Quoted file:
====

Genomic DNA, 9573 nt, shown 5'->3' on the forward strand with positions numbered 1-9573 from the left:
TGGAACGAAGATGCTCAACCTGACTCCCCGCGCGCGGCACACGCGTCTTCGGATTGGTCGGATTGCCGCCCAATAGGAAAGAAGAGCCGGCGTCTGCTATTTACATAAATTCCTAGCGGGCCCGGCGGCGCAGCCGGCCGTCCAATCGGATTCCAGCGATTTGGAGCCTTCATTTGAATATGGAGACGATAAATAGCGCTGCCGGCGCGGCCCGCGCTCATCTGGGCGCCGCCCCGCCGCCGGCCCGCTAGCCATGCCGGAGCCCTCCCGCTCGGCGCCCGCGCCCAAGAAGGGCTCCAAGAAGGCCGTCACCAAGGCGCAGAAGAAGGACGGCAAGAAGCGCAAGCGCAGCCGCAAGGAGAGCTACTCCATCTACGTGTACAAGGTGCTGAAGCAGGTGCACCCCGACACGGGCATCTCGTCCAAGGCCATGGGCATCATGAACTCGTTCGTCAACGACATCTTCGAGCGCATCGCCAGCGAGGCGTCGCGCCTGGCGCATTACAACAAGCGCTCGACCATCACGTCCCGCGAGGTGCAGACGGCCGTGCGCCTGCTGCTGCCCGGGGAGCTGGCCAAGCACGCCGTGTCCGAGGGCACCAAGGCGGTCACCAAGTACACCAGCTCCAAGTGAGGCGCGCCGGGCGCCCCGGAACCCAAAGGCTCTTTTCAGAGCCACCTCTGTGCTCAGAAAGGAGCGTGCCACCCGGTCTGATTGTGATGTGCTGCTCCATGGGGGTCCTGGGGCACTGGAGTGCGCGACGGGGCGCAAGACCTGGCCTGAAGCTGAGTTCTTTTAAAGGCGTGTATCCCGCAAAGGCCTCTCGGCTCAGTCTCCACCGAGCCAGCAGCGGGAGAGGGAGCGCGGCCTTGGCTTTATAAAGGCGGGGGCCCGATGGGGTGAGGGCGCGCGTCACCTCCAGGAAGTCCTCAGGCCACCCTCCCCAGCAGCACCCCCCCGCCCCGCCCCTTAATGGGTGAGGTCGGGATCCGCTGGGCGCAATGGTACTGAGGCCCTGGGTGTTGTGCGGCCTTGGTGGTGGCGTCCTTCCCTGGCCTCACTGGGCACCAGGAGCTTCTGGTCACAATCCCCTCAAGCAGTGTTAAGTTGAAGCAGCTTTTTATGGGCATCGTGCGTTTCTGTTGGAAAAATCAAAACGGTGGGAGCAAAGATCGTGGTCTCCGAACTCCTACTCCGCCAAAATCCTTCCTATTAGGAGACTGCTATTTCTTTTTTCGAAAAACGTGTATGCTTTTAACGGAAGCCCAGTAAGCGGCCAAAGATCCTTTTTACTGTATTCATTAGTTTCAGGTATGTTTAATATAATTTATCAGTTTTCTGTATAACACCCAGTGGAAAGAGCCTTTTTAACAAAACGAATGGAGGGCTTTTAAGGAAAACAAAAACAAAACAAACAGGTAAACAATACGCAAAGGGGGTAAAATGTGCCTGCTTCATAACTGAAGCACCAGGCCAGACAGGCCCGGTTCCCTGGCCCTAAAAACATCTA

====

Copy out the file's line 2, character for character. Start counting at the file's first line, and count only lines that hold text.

TGGAACGAAGATGCTCAACCTGACTCCCCGCGCGCGGCACACGCGTCTTCGGATTGGTCGGATTGCCGCCCAATAGGAAAGAAGAGCCGGCGTCTGCTATTTACATAAATTCCTAGCGGGCCCGGCGGCGCAGCCGGCCGTCCAATCGGATTCCAGCGATTTGGAGCCTTCATTTGAATATGGAGACGATAAATAGCGCTGCCGGCGCGGCCCGCGCTCATCTGGGCGCCGCCCCGCCGCCGGCCCGCTAGCCATGCCGGAGCCCTCCCGCTCGGCGCCCGCGCCCAAGAAGGGCTCCAAGAAGGCCGTCACCAAGGCGCAGAAGAAGGACGGCAAGAAGCGCAAGCGCAGCCGCAAGGAGAGCTACTCCATCTACGTGTACAAGGTGCTGAAGCAGGTGCACCCCGACACGGGCATCTCGTCCAAGGCCATGGGCATCATGAACTCGTTCGTCAACGACATCTTCGAGCGCATCGCCAGCGAGGCGTCGCGCCTGGCGCATTACAACAAGCGCTCGACCATCACGTCCCGCGAGGTGCAGACGGCCGTGCGCCTGCTGCTGCCCGGGGAGCTGGCCAAGCACGCCGTGTCCGAGGGCACCAAGGCGGTCACCAAGTACACCAGCTCCAAGTGAGGCGCGCCGGGCGCCCCGGAACCCAAAGGCTCTTTTCAGAGCCACCTCTGTGCTCAGAAAGGAGCGTGCCACCCGGTCTGATTGTGATGTGCTGCTCCATGGGGGTCCTGGGGCACTGGAGTGCGCGACGGGGCGCAAGACCTGGCCTGAAGCTGAGTTCTTTTAAAGGCGTGTATCCCGCAAAGGCCTCTCGGCTCAGTCTCCACCGAGCCAGCAGCGGGAGAGGGAGCGCGGCCTTGGCTTTATAAAGGCGGGGGCCCGATGGGGTGAGGGCGCGCGTCACCTCCAGGAAGTCCTCAGGCCACCCTCCCCAGCAGCACCCCCCCGCCCCGCCCCTTAATGGGTGAGGTCGGGATCCGCTGGGCGCAATGGTACTGAGGCCCTGGGTGTTGTGCGGCCTTGGTGGTGGCGTCCTTCCCTGGCCTCACTGGGCACCAGGAGCTTCTGGTCACAATCCCCTCAAGCAGTGTTAAGTTGAAGCAGCTTTTTATGGGCATCGTGCGTTTCTGTTGGAAAAATCAAAACGGTGGGAGCAAAGATCGTGGTCTCCGAACTCCTACTCCGCCAAAATCCTTCCTATTAGGAGACTGCTATTTCTTTTTTCGAAAAACGTGTATGCTTTTAACGGAAGCCCAGTAAGCGGCCAAAGATCCTTTTTACTGTATTCATTAGTTTCAGGTATGTTTAATATAATTTATCAGTTTTCTGTATAACACCCAGTGGAAAGAGCCTTTTTAACAAAACGAATGGAGGGCTTTTAAGGAAAACAAAAACAAAACAAACAGGTAAACAATACGCAAAGGGGGTAAAATGTGCCTGCTTCATAACTGAAGCACCAGGCCAGACAGGCCCGGTTCCCTGGCCCTAAAAACATCTA